Gift and Trust highlights on protecting children

On August 19, 2009, the ELCA Churchwide Assembly approved a social statement entitled Human Sexuality: Gift and Trust. This was a wide-ranging document covering many topics related to human sexuality. A significant portion of the statement pertained to protecting children from sexual exploitation and abuse. Here are highlights:

  • We are called therefore to be trustworthy in our human sexuality and to build social institutions and practices where trust and trustworthy relationships can thrive. (pg. 2)

  • Victims of sexual violation must be able to rely on public institutions for intervention in troubled relationships. They must be able to expect protection when their trust in an individual has been abused. (pg. 24)

  • Safety within and outside the family is of overriding importance because the damage done to children and youth through sexual abuse or molestation can be remarkably deep and lasting. (pg. 25)

  • This church supports the prosecution of any individual who commits a sexual crime against a minor, including people in leadership positions in the church. (pg. 25)

  • The ELCA also recognizes that congregations and other ministry sites must continue in their efforts to be safe places for children and youth. (pg. 25)

  • This church strongly reaffirms its 2001 message, “Commercial Sexual Exploitation,” which states: “Sexual exploitation in any situation, either personally or commercially, inside or outside legally contracted marriage, is sinful because it is destructive of God’s good gift [of sexuality] and human integrity.” This message notes that this is especially true with respect to the demonic harm sexual exploitation visits on children and youth. (pg. 25-26)

  • The ELCA regards the over-exposure of emotionally maturing children and teens to adult sexuality as a failing on the part of adults and society. It challenges all individuals and institutions in society to fulfill their responsibility to protect and nurture children and youth and provide for their appropriate development. Congregations should offer opportunities for adults to express these concerns and explore solutions together. (pg. 26)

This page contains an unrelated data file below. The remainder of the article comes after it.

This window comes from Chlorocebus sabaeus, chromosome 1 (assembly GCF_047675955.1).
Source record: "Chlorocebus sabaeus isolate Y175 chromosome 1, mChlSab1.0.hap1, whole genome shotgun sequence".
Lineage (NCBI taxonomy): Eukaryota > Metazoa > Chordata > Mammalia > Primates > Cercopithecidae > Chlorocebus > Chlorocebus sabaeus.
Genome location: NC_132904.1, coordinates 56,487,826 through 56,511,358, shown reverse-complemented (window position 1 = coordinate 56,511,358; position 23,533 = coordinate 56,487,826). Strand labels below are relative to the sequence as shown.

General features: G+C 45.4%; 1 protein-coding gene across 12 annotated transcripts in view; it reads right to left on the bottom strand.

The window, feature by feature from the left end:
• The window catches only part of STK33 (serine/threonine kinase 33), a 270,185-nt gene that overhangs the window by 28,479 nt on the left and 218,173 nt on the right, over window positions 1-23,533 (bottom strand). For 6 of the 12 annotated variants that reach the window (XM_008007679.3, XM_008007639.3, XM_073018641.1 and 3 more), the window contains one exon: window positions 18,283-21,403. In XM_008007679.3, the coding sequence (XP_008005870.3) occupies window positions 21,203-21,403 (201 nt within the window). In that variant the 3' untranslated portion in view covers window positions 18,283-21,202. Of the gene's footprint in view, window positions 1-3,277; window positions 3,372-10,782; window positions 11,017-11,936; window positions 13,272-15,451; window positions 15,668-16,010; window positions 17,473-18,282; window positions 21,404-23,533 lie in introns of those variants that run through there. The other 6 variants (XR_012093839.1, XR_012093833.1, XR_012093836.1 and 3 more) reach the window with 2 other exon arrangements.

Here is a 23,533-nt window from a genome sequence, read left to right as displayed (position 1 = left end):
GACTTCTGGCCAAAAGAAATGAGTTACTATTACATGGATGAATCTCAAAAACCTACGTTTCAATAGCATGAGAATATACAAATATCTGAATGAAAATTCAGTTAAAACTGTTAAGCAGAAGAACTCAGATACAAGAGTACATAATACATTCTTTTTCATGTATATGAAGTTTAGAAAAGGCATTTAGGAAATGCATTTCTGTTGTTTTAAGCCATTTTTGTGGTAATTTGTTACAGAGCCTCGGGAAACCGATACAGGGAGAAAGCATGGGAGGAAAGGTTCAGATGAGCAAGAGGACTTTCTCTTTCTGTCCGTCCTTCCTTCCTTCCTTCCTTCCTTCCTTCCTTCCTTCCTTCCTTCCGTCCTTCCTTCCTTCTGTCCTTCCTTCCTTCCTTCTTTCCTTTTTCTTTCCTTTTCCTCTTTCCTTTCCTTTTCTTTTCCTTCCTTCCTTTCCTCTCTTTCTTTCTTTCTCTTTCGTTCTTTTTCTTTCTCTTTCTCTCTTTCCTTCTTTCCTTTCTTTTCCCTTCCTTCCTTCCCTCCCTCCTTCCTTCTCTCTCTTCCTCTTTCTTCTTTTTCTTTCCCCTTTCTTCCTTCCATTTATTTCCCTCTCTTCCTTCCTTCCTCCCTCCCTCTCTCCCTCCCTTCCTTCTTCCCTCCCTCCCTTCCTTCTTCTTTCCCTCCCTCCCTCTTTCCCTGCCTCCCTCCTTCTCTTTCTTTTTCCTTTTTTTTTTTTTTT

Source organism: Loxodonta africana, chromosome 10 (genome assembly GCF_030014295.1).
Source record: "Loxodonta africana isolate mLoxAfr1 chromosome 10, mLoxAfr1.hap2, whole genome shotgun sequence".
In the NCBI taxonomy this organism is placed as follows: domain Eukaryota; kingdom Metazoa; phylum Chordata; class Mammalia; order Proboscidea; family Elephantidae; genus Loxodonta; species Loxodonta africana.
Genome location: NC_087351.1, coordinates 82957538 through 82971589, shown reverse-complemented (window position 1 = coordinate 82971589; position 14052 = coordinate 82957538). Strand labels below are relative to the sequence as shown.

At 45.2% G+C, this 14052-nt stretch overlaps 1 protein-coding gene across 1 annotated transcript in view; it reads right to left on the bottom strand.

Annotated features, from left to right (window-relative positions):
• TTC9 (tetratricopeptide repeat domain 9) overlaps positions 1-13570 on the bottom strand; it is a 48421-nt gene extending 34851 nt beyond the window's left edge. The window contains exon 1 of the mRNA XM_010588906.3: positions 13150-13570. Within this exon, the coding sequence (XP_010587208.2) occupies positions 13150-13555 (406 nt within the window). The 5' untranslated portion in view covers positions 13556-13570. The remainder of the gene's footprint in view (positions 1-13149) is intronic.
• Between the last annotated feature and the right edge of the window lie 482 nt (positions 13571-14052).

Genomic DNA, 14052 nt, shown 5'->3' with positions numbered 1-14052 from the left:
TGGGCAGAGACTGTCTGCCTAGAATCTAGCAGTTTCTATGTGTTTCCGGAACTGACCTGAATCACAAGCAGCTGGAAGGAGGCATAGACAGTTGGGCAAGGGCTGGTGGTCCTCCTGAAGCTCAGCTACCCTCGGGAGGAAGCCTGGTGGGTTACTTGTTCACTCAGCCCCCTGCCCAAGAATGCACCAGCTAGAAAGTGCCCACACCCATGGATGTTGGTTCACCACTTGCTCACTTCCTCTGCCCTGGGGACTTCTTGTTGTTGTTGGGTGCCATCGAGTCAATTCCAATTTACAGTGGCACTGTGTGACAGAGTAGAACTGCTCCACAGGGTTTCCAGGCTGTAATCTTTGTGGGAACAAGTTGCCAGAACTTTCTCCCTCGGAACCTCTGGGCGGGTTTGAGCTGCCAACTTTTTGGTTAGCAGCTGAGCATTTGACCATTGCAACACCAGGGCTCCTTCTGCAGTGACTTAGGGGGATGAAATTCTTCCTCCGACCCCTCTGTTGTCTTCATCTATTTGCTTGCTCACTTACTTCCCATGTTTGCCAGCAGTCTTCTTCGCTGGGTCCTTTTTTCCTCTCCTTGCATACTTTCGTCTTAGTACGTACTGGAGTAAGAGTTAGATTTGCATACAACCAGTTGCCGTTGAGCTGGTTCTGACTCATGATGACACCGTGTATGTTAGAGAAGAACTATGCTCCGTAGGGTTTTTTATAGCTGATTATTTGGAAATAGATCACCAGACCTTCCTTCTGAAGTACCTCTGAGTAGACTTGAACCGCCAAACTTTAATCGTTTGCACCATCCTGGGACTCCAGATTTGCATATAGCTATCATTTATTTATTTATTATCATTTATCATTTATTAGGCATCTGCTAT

• The widespread electronic availability of violent and degrading pornography threatens children and youth as well as adults. How to address this problem is one of the most important child protection issues of our time, and our church will be an active participant in this important conversation. (pg. 26)

  • This church ... will oppose all forms of sexual exploitation within and outside this church. Justice for women in church and society must continue to be an important dimension of Lutheran concern and action. (pg. 33)

  • ...[the church] will attend to the particular needs of children and the families of those with actual or perceived differences in sexual orientation or gender identity because they are especially vulnerable to verbal, physical, emotional, spiritual, psychological, and sexual abuse. (pg. 33-34)

  • The sexual body is never to be used as an object for commercial purposes, and this church will speak against the public idolatry of pleasure, freedom, and wealth that undergirds such practices. Especially deplorable is the billion-dollar global sex market and the economic systems that thrive on it, both in the United States and abroad. (pg. 34)

  • The ELCA opposes the sale and purchase of pornography. It also objects to commercial and technological efforts to sell sex, including mass media and commercial marketing, since these negatively impact individuals and society in significant ways. (pg. 34)

  • This church will respond in situations where business and corporate enterprises seek profit through disrespectful treatment of the human body. This church will work with public and private institutions to create structures, policies, and practices of accountability to support social norms of protection. These include codes of practice that protect society, especially children and the most vulnerable, from the misuse and abuse of sexuality for profit. (pg. 34)

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